By Tanya Simpson
With a career spanning over 25 years in the radio industry, most recently as Brand Partnerships Director for Nova Entertainment, Tanya Simpson is one of Australia’s most experienced radio promotion and marketing professionals. Tanya is now offering her considerable expertise as an independent consultant and BPR is delighted to welcome her as a contributor to the NUDGE.
Big. Fact. Hunt.
Say it loud but say it fast.
Here’s another one for you.
Make an Aaaaaarse of Yourself.
How about …. Tossers.
Okay. Sorry. Not trying to get you thrown off public transport or fired, these are actually all names of radio promotions that I’ve run as a Promotions & Marketing Director. Not joking.
It was quite a few years ago when media had less restrictions and people weren’t as afraid of offending anyone. This was also a station that launched as a challenger brand, breaking the rules and doing what it could to be anything but a ’traditional radio station’. Those days were a lot of fun and we skated the edges at lot. Especially with the names of our major station tactics.
The name of your promotion is often the last piece of the puzzle when you’re designing a tactic, but it’s also one of the most important. Your station can become famous for it – and if it’s good enough, it can live for years and be played over and over again. Just think about the ever-popular Battle of the Sexes and the contest that will never die: The Secret Sound.
A few things to consider when you’re naming your next promotion ….
Make it memorable
If your market is rated on a recall survey system then an easy to remember name is mandatory. Keep it short and sweet so that the average person will be able to recollect the name when they’re filling in a survey diary. Given how much information we all take in each day, two to three words maximum is best. (Like, oh, Secret Sound).
Use humour, rhyme or alliteration
We recall names or phrases that flow nicely and have a little bit of personality. Consider a fun title that will make people smile, without being too clever. One that rhymes always works – the classic Phrase that Pays is a great example of this. And of course, alliteration like our friend the Secret Sound, so the name rolls off your tongue.
It tells the listener the basic mechanic
A great name can also a general explanation of what a promotion is or how it works. Beat the Bomb, Live in it to Win It and Write Your Own Cheque all give a basic idea on how the contest works. Again, this helps with recall and sets a listener’s mind on what they need to do to play and win. (Hello, Secret Sound, you’ve done it again).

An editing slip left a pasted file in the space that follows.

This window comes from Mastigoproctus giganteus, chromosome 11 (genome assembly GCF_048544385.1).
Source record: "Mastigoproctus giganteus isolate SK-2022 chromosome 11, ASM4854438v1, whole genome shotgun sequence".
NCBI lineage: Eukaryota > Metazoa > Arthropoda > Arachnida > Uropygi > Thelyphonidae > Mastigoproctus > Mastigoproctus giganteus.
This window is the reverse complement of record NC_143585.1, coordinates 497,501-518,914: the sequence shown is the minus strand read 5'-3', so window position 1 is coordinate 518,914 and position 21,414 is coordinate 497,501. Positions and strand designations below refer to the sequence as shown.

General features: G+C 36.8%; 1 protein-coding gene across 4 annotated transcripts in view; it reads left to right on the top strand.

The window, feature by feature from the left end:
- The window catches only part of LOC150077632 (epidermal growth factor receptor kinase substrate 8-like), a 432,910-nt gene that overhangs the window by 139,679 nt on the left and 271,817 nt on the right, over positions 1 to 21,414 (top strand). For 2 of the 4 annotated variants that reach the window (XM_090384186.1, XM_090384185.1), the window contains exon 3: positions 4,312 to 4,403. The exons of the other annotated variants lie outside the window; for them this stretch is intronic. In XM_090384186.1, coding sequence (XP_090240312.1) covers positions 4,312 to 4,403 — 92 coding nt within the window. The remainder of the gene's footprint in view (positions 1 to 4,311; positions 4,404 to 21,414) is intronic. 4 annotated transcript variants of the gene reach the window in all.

Attach your station name to it
With many listeners choosing more than one station to listen to, make sure your station is associated with the contest by always mentioning your name alongside the name of the promotion. For example, say K-Rock’s 10k Workday in everything you do (not just The 10k Workday) so that if another station has played it before – or uses it at the same time – listeners will give you credit for it. You want to really own this contest in the market, even if someone has run it before and you want your listeners and P2s to know that this contest is yours and give you credit for it.
It fits the tone of the station
Obviously, a talk station with an older demographic shouldn’t run a contest with a name like Big Fact Hunt or Spank the Veggie (another favourite from my early Nova days), but it could tweak the mechanic of a similar promotion and give it a more suitable name. Big Fact Hunt involved listeners answering questions and winning cash for each question they correctly guessed, before passing onto the next person, with the aim of getting through 100 questions. An oldies station could run this trivia mechanic but call it 100 to 1 or Mastermind Marathon to make it more palatable to their audience.
So, let’s really consider the power of the Secret Sound. It says what it is and how it works, the name rolls off your tongue and it’s super easy to remember. Stations have tried to rework the title of this popular contest a few times (think The Ultimate Ear Test) but the term Secret Sound addresses the key areas required for a great promotion name.